Ark Rock, pt. 3: The End of Smooth Christian Contemporary
by Erik Helin
As with all good things and seemingly fewer bad things, they must come to an end. By the mid 80s, Ark Rock would attempt to hold on to its glory days in the same way yacht rock did, yet prevailing musical trends and external forces would prove that last gasp fruitless. Though Christian contemporary music would soldier on and gain a fair amount of success in the late 80s and 90s (even prompting a high-level sale of Sparrow Records to EMI in 1992), the quality of music would drop, turning the genre into what we typically malign as modern Christian contemporary, or inspirational music.
Here are some of the smoothest artifacts from the death knell of Ark Rock.
The End of the Era
Philip Bailey - The Wonders of His Love - “The Wonders of His Love” (1984)
The same year Philip Bailey released one of the greatest songs of the 1980s, “Easy Lover”, he made an Ark Rock album for Myrrh. It’s not the traditional yacht rock side of Ark, but moves towards a jazzier sound, specifically Latin jazz with the additional percussion of yacht soul session man Paulinho da Costa. It’s smooth to be sure—maybe not yacht rock—but definitely smooth. I’d also like to use this album as a microcosm of the multiple R&B and soul artists that released gospel albums on Myrrh. Through its run Myrrh released albums by everyone from Al Green to Billy Preston, though nothing I found fit well on this list.
Imperials - Let The Wind Blow - “In The Promised Land” (1984)
By 1984, Russ Taff (mentioned in Part Two) had exited the Imperials, but that doesn’t mean they stopped making smooth pop music. Once again, we see Paulinho da Costa appearing on percussion credits, but that’s not the reason why this song is included here. In the mid 1980s it seemed like everyone was chasing the same pop song: Prince’s “1999”. From “All Night Long” to to “Sussudio” and countless others, the trend in pop music was about the big hook more than it was about jazz precision or complex time signatures (or whatever the hell else Toto was doing). “In The Promised Land” shows how Ark Rock wasn’t immune to this trend, and how it would become a harbinger of things to come.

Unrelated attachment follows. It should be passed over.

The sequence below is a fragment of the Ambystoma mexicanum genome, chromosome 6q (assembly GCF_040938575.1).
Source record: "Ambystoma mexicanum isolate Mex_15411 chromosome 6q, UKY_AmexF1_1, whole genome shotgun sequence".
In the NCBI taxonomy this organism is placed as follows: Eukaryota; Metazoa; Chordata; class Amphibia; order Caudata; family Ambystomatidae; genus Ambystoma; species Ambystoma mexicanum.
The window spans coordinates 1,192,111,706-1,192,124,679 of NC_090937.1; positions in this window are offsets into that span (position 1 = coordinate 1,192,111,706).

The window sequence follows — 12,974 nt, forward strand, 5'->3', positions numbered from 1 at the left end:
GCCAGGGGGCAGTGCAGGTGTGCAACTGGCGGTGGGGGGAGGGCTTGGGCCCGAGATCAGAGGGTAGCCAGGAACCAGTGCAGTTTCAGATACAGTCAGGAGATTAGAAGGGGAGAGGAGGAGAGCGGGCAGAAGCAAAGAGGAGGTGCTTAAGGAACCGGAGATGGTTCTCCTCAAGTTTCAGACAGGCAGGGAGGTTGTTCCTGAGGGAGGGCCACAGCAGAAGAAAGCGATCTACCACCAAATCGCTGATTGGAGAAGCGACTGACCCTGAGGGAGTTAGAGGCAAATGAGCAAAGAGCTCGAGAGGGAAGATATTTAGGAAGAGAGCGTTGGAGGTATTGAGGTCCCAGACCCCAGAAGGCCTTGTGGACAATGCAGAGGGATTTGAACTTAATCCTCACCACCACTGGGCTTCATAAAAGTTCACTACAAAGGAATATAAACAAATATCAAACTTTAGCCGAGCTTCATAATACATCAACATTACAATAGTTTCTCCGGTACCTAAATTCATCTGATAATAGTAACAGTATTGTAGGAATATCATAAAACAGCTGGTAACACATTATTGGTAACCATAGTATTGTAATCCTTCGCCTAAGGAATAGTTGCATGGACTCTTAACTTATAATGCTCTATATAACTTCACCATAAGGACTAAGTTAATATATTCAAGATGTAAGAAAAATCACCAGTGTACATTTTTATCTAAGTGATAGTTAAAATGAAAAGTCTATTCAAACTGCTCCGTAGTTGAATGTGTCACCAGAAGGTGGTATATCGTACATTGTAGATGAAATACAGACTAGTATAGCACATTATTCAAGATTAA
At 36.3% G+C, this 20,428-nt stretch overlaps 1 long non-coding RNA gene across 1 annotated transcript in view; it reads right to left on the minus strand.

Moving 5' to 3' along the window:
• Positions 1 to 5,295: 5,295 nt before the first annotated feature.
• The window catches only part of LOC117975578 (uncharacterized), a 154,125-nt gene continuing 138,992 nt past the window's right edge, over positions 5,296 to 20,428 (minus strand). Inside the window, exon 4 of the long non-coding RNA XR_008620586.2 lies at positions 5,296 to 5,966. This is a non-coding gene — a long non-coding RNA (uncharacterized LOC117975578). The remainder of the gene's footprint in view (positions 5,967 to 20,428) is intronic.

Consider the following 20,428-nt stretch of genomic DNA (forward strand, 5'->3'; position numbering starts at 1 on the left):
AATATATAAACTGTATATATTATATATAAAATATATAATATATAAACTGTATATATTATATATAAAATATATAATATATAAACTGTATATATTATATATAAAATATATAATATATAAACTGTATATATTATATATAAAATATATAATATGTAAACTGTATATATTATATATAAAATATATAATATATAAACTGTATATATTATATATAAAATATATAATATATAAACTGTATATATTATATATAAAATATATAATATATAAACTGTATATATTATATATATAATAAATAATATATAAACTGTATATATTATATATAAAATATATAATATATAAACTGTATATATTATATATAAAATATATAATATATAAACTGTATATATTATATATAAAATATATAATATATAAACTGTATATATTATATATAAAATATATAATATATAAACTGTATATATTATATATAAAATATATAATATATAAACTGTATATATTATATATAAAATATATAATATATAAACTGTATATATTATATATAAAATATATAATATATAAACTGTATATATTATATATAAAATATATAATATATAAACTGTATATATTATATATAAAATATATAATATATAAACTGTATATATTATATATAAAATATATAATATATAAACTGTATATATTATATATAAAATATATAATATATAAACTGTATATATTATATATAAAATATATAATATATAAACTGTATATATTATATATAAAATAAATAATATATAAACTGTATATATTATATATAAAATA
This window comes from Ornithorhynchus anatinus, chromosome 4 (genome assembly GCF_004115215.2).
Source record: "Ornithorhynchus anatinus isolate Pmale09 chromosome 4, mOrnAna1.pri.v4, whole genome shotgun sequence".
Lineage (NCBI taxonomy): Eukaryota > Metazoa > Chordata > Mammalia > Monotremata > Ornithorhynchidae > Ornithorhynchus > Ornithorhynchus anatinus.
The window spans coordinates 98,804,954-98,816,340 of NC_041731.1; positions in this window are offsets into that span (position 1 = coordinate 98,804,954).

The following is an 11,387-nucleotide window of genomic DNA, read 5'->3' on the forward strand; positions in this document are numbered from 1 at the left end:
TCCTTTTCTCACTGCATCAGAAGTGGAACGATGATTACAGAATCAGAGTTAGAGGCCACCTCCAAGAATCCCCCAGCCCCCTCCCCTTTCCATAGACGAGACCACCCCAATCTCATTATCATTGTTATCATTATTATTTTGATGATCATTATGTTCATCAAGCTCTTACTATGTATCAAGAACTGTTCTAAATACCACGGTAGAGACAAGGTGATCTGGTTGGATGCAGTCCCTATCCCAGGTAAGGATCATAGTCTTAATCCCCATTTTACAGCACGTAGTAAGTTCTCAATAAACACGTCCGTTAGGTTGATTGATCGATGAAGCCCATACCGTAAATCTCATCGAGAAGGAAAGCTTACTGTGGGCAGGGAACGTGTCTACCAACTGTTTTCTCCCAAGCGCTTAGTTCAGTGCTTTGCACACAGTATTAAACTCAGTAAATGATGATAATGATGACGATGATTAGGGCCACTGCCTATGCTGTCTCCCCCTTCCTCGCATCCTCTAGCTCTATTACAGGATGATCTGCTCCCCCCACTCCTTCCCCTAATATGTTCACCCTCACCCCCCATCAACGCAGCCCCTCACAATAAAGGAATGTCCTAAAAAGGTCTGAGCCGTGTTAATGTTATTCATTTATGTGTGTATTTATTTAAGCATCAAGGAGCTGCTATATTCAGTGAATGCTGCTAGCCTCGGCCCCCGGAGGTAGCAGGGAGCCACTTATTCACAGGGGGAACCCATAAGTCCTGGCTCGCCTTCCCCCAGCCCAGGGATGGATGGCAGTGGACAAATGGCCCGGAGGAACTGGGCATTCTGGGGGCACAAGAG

Paul Clark - Out Of The Shadow - “Mr. Me” (1984)
One thing that I have failed to mention before now was the so-called “Jesus Movement” of the early 1970s. Ostensibly an offshoot of Hippie culture, the Jesus Movement was in many ways a reform movement attempting to get back to the roots of Christianity. Especially in California, the Jesus Movement led to everything from cults to communes. Out of the Movement came Jesus Music which, in the same way the Movement added a Christian spin on Hippie culture, Jesus Music added Christianity to the folk rock of the era. It would also serve as the foundation for all Christian contemporary music that followed. Paul Clark came from this Movement, releasing his debut album in 1972.
By 1981 Paul Clark began a three-album run with Myrrh, culminating with Out Of The Shadow in 1984. The album, which features Pages as his backing band, is prime late-era Ark Rock. The selected track, “Mr. Me” deploys a solid bounce and great synth work, as well as some sultry sax.
Amy Grant - Unguarded - “Sharaya” (1985)
We end our list at the death knell of both yacht rock and Ark Rock, and maybe the biggest album Myrrh ever released: Amy Grant’s Unguarded. This album represented a crossover in Christian contemporary music, hitting 35 on the Billboard charts, going platinum, and winning Amy Grant a Grammy for gospel album of the year. The album features Richard Page and Steve George of Pages, Michael Landau, percussionist Lenny Castro, Tommy Funderburk, Bill Champlin and more. In many ways Unguarded shows how yacht rock progressed by the mid 80s. As pop music became a bit more simple and more bombastic (again, “1999” pop), the work of session musicians became less nuanced, relying more on gifted songwriters than interesting song structures. The selected track, “Sharaya”, is about as smooth as this album gets; but still fails to achieve the smoothness of earlier work.
On the same day as Unguarded’s release, Myrrh Records put out the debut album of a different band: Stryper. The taller their hair got, the closer they were to God, and the further music moved from the luxurious intricacies of the yacht rock and Ark Rock era. From that point on, pop music would be a bit more on the nose, and rock music would be turned up a bit louder.
And that’s Ark Rock. It may not be good all the time, and in general I am against Christianity and its contemporary music, but it’s a thing that definitely existed and some of it is kind of great as a curiosity. I hope the money Michael Omartian and his absolutely daffy wife Stormie made off these albums went to charity, but something tells me it didn’t.
Here is a playlist of the the best Ark Rock available on Spotify.
Here are the songs mentioned in this series with some extras, also on Spotify.